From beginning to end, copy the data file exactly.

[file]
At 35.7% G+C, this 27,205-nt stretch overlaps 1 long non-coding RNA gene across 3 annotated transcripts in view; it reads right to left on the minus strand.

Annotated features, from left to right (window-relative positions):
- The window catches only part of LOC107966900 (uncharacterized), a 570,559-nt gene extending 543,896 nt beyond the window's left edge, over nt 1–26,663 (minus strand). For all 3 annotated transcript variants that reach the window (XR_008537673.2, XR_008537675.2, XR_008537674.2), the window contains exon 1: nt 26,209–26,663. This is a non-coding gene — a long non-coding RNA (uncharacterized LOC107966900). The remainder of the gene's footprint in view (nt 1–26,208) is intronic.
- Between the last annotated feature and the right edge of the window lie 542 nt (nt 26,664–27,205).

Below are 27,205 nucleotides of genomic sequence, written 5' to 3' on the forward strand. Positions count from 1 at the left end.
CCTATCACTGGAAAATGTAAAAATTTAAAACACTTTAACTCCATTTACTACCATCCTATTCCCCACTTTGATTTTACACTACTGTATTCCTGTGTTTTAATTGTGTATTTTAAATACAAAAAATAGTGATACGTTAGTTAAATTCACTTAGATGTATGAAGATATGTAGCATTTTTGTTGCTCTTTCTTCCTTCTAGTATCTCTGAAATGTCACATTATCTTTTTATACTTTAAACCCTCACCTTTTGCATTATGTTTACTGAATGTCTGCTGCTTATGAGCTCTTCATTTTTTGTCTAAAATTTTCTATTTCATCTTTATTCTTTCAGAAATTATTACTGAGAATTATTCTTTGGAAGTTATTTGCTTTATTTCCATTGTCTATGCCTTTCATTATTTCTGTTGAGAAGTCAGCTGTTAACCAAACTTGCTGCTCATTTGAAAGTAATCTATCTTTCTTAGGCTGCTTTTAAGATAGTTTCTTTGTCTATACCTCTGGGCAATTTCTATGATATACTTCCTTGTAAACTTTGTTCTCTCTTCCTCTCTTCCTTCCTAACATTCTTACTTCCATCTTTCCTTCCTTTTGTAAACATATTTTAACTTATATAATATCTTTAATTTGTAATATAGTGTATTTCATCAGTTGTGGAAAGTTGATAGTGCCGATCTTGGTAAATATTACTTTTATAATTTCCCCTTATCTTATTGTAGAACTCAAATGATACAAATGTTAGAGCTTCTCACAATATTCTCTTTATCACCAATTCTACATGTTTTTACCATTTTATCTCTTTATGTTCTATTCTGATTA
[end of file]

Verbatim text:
At 35.7% G+C, this 27,205-nt stretch overlaps 1 long non-coding RNA gene across 3 annotated transcripts in view; it reads right to left on the minus strand.

Annotated features, from left to right (window-relative positions):
- The window catches only part of LOC107966900 (uncharacterized), a 570,559-nt gene extending 543,896 nt beyond the window's left edge, over nt 1–26,663 (minus strand). For all 3 annotated transcript variants that reach the window (XR_008537673.2, XR_008537675.2, XR_008537674.2), the window contains exon 1: nt 26,209–26,663. This is a non-coding gene — a long non-coding RNA (uncharacterized LOC107966900). The remainder of the gene's footprint in view (nt 1–26,208) is intronic.
- Between the last annotated feature and the right edge of the window lie 542 nt (nt 26,664–27,205).

Below are 27,205 nucleotides of genomic sequence, written 5' to 3' on the forward strand. Positions count from 1 at the left end.
CCTATCACTGGAAAATGTAAAAATTTAAAACACTTTAACTCCATTTACTACCATCCTATTCCCCACTTTGATTTTACACTACTGTATTCCTGTGTTTTAATTGTGTATTTTAAATACAAAAAATAGTGATACGTTAGTTAAATTCACTTAGATGTATGAAGATATGTAGCATTTTTGTTGCTCTTTCTTCCTTCTAGTATCTCTGAAATGTCACATTATCTTTTTATACTTTAAACCCTCACCTTTTGCATTATGTTTACTGAATGTCTGCTGCTTATGAGCTCTTCATTTTTTGTCTAAAATTTTCTATTTCATCTTTATTCTTTCAGAAATTATTACTGAGAATTATTCTTTGGAAGTTATTTGCTTTATTTCCATTGTCTATGCCTTTCATTATTTCTGTTGAGAAGTCAGCTGTTAACCAAACTTGCTGCTCATTTGAAAGTAATCTATCTTTCTTAGGCTGCTTTTAAGATAGTTTCTTTGTCTATACCTCTGGGCAATTTCTATGATATACTTCCTTGTAAACTTTGTTCTCTCTTCCTCTCTTCCTTCCTAACATTCTTACTTCCATCTTTCCTTCCTTTTGTAAACATATTTTAACTTATATAATATCTTTAATTTGTAATATAGTGTATTTCATCAGTTGTGGAAAGTTGATAGTGCCGATCTTGGTAAATATTACTTTTATAATTTCCCCTTATCTTATTGTAGAACTCAAATGATACAAATGTTAGAGCTTCTCACAATATTCTCTTTATCACCAATTCTACATGTTTTTACCATTTTATCTCTTTATGTTCTATTCTGATTA